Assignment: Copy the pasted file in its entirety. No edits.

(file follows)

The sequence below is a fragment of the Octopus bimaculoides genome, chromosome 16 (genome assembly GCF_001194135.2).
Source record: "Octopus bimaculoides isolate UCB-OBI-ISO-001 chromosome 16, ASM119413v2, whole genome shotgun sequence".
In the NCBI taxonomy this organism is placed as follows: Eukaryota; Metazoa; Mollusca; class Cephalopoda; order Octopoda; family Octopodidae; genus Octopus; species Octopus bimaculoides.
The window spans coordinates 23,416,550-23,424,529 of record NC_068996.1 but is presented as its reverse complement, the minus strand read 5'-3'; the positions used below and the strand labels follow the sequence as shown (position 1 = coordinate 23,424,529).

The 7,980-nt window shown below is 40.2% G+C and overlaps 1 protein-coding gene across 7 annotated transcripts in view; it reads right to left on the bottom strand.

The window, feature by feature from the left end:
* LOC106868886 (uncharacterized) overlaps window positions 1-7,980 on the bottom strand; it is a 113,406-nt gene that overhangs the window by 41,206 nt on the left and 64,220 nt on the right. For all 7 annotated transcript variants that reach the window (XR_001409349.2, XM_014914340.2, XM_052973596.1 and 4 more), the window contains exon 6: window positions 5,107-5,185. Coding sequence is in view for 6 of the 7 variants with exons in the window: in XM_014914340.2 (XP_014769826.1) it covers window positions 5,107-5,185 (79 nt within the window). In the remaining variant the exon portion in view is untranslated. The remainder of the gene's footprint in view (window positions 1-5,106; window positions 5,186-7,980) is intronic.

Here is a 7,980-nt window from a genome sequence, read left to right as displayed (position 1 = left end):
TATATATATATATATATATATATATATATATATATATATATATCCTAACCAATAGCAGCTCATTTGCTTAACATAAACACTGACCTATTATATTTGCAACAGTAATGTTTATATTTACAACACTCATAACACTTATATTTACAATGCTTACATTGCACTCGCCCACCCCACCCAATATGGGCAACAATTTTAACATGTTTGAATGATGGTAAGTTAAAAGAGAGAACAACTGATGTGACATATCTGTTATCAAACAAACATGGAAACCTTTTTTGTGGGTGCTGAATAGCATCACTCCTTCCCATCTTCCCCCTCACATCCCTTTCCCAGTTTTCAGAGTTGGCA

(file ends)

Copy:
The sequence below is a fragment of the Octopus bimaculoides genome, chromosome 16 (genome assembly GCF_001194135.2).
Source record: "Octopus bimaculoides isolate UCB-OBI-ISO-001 chromosome 16, ASM119413v2, whole genome shotgun sequence".
In the NCBI taxonomy this organism is placed as follows: Eukaryota; Metazoa; Mollusca; class Cephalopoda; order Octopoda; family Octopodidae; genus Octopus; species Octopus bimaculoides.
The window spans coordinates 23,416,550-23,424,529 of record NC_068996.1 but is presented as its reverse complement, the minus strand read 5'-3'; the positions used below and the strand labels follow the sequence as shown (position 1 = coordinate 23,424,529).

The 7,980-nt window shown below is 40.2% G+C and overlaps 1 protein-coding gene across 7 annotated transcripts in view; it reads right to left on the bottom strand.

The window, feature by feature from the left end:
* LOC106868886 (uncharacterized) overlaps window positions 1-7,980 on the bottom strand; it is a 113,406-nt gene that overhangs the window by 41,206 nt on the left and 64,220 nt on the right. For all 7 annotated transcript variants that reach the window (XR_001409349.2, XM_014914340.2, XM_052973596.1 and 4 more), the window contains exon 6: window positions 5,107-5,185. Coding sequence is in view for 6 of the 7 variants with exons in the window: in XM_014914340.2 (XP_014769826.1) it covers window positions 5,107-5,185 (79 nt within the window). In the remaining variant the exon portion in view is untranslated. The remainder of the gene's footprint in view (window positions 1-5,106; window positions 5,186-7,980) is intronic.

Here is a 7,980-nt window from a genome sequence, read left to right as displayed (position 1 = left end):
TATATATATATATATATATATATATATATATATATATATATATCCTAACCAATAGCAGCTCATTTGCTTAACATAAACACTGACCTATTATATTTGCAACAGTAATGTTTATATTTACAACACTCATAACACTTATATTTACAATGCTTACATTGCACTCGCCCACCCCACCCAATATGGGCAACAATTTTAACATGTTTGAATGATGGTAAGTTAAAAGAGAGAACAACTGATGTGACATATCTGTTATCAAACAAACATGGAAACCTTTTTTGTGGGTGCTGAATAGCATCACTCCTTCCCATCTTCCCCCTCACATCCCTTTCCCAGTTTTCAGAGTTGGCA